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Resolution physics help

  1. Apr 23, 2006 #1
    the headlights of a car are seperated by a distance of 1.4m. at what distance would these be resolved as 2 seperate sources by a lens of diameter 5cm if a wavelength of 500nm is being used ?

    using theta=1.22 * wavelenth / D I am stuck as I dont know what angle theta is or how to work it out.
     
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  3. Apr 23, 2006 #2

    Hootenanny

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    You need to find theta using the formula you stated above.

    ~H
     
  4. Apr 23, 2006 #3
    i have tried that but it doesnt work.
     
  5. Apr 23, 2006 #4

    Hootenanny

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    Well, can you show me your working and then perhaps I can point out where you have gone wrong?

    ~H
     
  6. Apr 23, 2006 #5

    Gokul43201

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    Did you draw a picture ? Theta is the angle subtended by the object (ie: the 2 headlights) at the center of the lens.
     
  7. Apr 23, 2006 #6
    using theta= 1.22 wavelength / b gives 1.22*(500*10^-9) / 0.05 = 1.22*10^-5
    so 1.22*10^-6 = 1.22 wavelength / D

    so D = 1.22*(500*10^-9) / (1.22*10^-5) = 0.05

    the answer i have found in the book is 115km so I am stuck as how to get to that
     
  8. Apr 23, 2006 #7

    nrqed

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    Usually, the angle is small enough that one uses [itex] \theta \approx tan(\theta) =[/itex] separation between the sources /distance to the sources
     
  9. Apr 23, 2006 #8

    Hootenanny

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    D is the thinkness of the lense. Once you have obtained theta, you need to use trig to find the distance. (As Gokul hinted at)

    ~H
     
  10. Apr 23, 2006 #9

    nrqed

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    Yu are going in circle!! Of course you will find D=0.05, this is what you used to start with! (I don't know why your exponent changed from -5 to -6 though)

    You need another equation relating to the distance to the sources (which is NOT D) and I gave it in my other post.
     
  11. Apr 23, 2006 #10

    Gokul43201

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    When you are given an equation, the first thing you must understand id what the various terms in the equation represent. You are using the same equation with two different meanings attached to the same term (D), and hence getting the same value for two different quantities.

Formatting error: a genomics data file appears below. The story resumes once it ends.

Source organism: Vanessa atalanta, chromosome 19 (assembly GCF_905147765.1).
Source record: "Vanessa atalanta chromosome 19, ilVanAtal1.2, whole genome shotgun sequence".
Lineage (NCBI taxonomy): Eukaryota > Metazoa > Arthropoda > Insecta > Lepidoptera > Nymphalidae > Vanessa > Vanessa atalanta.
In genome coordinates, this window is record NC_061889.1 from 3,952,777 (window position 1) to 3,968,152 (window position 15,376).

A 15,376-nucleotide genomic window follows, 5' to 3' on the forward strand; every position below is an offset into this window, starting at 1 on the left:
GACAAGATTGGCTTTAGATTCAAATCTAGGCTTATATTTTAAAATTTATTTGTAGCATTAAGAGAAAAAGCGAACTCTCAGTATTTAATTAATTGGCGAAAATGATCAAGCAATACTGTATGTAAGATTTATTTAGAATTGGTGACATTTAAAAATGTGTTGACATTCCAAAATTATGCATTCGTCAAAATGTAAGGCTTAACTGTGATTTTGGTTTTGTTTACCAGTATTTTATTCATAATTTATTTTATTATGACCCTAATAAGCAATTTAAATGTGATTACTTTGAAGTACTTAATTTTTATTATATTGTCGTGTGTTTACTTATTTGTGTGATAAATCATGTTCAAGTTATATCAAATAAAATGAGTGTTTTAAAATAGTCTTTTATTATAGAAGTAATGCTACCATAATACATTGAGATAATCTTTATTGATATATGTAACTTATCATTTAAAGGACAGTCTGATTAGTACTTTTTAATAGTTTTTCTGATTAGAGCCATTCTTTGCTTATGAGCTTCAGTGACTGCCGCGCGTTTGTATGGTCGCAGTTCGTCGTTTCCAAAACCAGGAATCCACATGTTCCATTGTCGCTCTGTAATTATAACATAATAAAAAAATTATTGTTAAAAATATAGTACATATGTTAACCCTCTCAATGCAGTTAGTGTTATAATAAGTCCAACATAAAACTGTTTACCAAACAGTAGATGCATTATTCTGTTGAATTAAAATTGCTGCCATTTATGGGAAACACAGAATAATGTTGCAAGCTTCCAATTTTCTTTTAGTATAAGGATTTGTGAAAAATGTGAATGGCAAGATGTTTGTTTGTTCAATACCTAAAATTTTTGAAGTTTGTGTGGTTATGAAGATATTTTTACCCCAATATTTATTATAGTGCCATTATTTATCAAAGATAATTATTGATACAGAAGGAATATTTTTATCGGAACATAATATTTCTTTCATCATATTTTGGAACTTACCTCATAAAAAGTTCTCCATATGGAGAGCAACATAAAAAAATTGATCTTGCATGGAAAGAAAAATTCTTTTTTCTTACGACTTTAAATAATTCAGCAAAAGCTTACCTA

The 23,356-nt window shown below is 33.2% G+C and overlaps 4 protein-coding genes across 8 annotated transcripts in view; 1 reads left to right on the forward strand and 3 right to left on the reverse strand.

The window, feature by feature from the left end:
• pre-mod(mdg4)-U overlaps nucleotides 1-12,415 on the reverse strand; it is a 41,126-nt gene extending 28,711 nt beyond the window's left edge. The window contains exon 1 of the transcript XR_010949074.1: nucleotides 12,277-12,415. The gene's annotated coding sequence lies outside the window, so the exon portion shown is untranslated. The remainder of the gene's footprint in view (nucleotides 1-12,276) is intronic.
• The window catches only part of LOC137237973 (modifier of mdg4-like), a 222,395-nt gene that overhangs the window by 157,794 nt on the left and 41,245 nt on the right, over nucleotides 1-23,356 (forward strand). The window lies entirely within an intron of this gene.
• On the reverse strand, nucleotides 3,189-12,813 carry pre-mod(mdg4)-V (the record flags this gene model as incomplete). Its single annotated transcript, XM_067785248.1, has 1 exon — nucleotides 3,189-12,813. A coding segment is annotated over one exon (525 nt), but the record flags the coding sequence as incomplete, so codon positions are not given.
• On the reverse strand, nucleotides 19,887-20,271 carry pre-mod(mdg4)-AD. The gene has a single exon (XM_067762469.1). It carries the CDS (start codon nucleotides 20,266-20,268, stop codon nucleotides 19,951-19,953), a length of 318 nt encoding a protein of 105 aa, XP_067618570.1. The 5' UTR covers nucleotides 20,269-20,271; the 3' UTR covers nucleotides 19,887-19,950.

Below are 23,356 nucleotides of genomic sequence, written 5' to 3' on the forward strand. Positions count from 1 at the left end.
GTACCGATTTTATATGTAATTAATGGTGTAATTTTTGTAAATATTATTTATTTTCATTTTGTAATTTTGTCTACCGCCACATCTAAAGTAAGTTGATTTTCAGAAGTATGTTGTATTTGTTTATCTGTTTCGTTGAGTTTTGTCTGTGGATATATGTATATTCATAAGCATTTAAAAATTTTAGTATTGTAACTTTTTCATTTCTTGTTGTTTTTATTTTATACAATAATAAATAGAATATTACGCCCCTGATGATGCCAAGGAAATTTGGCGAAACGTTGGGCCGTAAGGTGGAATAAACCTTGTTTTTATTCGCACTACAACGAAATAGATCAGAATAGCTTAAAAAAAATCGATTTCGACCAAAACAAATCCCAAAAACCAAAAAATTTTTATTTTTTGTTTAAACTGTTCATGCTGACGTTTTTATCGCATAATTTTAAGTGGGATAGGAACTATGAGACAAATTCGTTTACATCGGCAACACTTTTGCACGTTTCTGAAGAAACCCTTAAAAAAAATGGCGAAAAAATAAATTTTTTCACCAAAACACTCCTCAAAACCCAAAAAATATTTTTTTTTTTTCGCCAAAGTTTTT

If you merely attempt to juggle numbers in an equation so as to end up with the number that is the answer, you will gain no understanding of the physics involved.

    In the equation you've written down, what do the different symbols represent ?
     
    Last edited: Apr 23, 2006
  12. Apr 23, 2006 #11

    nrqed

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    Just to avoid possible confusion for the OP: D is the diamter of the circular slit used (where slit may stand for the pupil of a person or a telecope lens or the slit of a pinhole camera)
     
  13. Apr 23, 2006 #12

    Hootenanny

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    Sorry, thinkess was the wrong word. I apologise.

    ~H
     
  14. Apr 23, 2006 #13
    D is the distance from the headlights to the lens and b is the diameter of the lens
     
  15. Apr 23, 2006 #14

    Hootenanny

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    So we're all singing off the same hym sheet;

    [tex]\theta = \frac{1.22\lambda}{D}[/tex]

    Where D is the diameter of the lense.

    Your other equation D = 1.22*(500*10^-9) / (1.22*10^-5) is wrong.

    Try drawing a diagram like Gokul suggests. HINT: Use triangles.

    ~H
     
  16. Apr 23, 2006 #15

    Gokul43201

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    Do you not see the problem with that ? Okay, let's start over :

    1. Write down the equation from the OP.

    2. An equation is nothing but a statement relating various quantites, expressed in a concise mathematical fashion, using symbols to represent these quantities. In the equation above, what quantities do the different symbols represent ?

    3. Now using these quantities, rewrite the statement of the equation in the form of a sentence.

    You need to do this with every equation you come across, else you have not really understood what it is saying.
     
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